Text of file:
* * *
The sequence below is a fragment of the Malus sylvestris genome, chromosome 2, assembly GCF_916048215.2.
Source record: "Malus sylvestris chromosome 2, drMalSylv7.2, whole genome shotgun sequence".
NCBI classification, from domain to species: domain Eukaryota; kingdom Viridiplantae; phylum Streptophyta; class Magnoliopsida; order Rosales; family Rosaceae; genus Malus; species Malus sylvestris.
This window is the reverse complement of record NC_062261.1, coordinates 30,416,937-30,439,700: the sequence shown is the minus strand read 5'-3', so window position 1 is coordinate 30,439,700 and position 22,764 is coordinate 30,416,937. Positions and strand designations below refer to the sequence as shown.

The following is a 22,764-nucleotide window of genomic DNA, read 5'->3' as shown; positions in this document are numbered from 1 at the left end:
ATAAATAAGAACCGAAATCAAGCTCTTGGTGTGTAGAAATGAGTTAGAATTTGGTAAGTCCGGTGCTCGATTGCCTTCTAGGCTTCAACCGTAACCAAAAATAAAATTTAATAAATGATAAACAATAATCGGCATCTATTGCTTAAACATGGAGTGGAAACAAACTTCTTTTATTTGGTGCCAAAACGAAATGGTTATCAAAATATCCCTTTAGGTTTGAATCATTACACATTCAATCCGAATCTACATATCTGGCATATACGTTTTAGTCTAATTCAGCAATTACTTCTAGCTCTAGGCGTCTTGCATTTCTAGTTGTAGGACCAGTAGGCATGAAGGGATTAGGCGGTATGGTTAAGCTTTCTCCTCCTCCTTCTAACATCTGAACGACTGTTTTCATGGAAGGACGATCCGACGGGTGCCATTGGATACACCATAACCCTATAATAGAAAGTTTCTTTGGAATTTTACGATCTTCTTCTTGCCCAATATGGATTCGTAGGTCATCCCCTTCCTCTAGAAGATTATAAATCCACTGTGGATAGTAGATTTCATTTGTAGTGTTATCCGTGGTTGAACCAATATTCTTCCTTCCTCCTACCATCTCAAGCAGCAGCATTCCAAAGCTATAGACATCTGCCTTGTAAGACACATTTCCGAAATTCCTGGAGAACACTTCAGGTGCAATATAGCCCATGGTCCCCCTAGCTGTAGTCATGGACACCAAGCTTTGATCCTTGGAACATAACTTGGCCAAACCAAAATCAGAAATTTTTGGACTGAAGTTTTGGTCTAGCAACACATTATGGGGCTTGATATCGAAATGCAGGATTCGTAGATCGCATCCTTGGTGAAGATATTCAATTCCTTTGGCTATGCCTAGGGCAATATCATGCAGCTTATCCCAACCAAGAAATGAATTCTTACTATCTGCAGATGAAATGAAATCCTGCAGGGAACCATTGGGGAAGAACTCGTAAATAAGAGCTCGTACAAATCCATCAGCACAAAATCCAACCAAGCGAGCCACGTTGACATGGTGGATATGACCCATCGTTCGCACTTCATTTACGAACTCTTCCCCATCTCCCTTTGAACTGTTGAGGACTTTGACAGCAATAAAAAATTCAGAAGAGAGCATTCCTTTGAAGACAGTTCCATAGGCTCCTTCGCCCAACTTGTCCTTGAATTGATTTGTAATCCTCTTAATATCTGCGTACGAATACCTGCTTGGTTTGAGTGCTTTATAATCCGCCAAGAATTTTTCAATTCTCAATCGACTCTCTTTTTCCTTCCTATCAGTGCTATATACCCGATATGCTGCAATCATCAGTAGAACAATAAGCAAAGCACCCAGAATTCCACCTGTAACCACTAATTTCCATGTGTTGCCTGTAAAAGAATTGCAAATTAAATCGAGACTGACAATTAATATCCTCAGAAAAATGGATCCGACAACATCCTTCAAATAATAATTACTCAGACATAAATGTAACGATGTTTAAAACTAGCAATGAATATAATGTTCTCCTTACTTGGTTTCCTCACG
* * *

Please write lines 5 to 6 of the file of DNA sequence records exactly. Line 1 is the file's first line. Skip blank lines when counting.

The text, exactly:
The following is a 22,764-nucleotide window of genomic DNA, read 5'->3' as shown; positions in this document are numbered from 1 at the left end:
ATAAATAAGAACCGAAATCAAGCTCTTGGTGTGTAGAAATGAGTTAGAATTTGGTAAGTCCGGTGCTCGATTGCCTTCTAGGCTTCAACCGTAACCAAAAATAAAATTTAATAAATGATAAACAATAATCGGCATCTATTGCTTAAACATGGAGTGGAAACAAACTTCTTTTATTTGGTGCCAAAACGAAATGGTTATCAAAATATCCCTTTAGGTTTGAATCATTACACATTCAATCCGAATCTACATATCTGGCATATACGTTTTAGTCTAATTCAGCAATTACTTCTAGCTCTAGGCGTCTTGCATTTCTAGTTGTAGGACCAGTAGGCATGAAGGGATTAGGCGGTATGGTTAAGCTTTCTCCTCCTCCTTCTAACATCTGAACGACTGTTTTCATGGAAGGACGATCCGACGGGTGCCATTGGATACACCATAACCCTATAATAGAAAGTTTCTTTGGAATTTTACGATCTTCTTCTTGCCCAATATGGATTCGTAGGTCATCCCCTTCCTCTAGAAGATTATAAATCCACTGTGGATAGTAGATTTCATTTGTAGTGTTATCCGTGGTTGAACCAATATTCTTCCTTCCTCCTACCATCTCAAGCAGCAGCATTCCAAAGCTATAGACATCTGCCTTGTAAGACACATTTCCGAAATTCCTGGAGAACACTTCAGGTGCAATATAGCCCATGGTCCCCCTAGCTGTAGTCATGGACACCAAGCTTTGATCCTTGGAACATAACTTGGCCAAACCAAAATCAGAAATTTTTGGACTGAAGTTTTGGTCTAGCAACACATTATGGGGCTTGATATCGAAATGCAGGATTCGTAGATCGCATCCTTGGTGAAGATATTCAATTCCTTTGGCTATGCCTAGGGCAATATCATGCAGCTTATCCCAACCAAGAAATGAATTCTTACTATCTGCAGATGAAATGAAATCCTGCAGGGAACCATTGGGGAAGAACTCGTAAATAAGAGCTCGTACAAATCCATCAGCACAAAATCCAACCAAGCGAGCCACGTTGACATGGTGGATATGACCCATCGTTCGCACTTCATTTACGAACTCTTCCCCATCTCCCTTTGAACTGTTGAGGACTTTGACAGCAATAAAAAATTCAGAAGAGAGCATTCCTTTGAAGACAGTTCCATAGGCTCCTTCGCCCAACTTGTCCTTGAATTGATTTGTAATCCTCTTAATATCTGCGTACGAATACCTGCTTGGTTTGAGTGCTTTATAATCCGCCAAGAATTTTTCAATTCTCAATCGACTCTCTTTTTCCTTCCTATCAGTGCTATATACCCGATATGCTGCAATCATCAGTAGAACAATAAGCAAAGCACCCAGAATTCCACCTGTAACCACTAATTTCCATGTGTTGCCTGTAAAAGAATTGCAAATTAAATCGAGACTGACAATTAATATCCTCAGAAAAATGGATCCGACAACATCCTTCAAATAATAATTACTCAGACATAAATGTAACGATGTTTAAAACTAGCAATGAATATAATGTTCTCCTTACTTGGTTTCCTCACG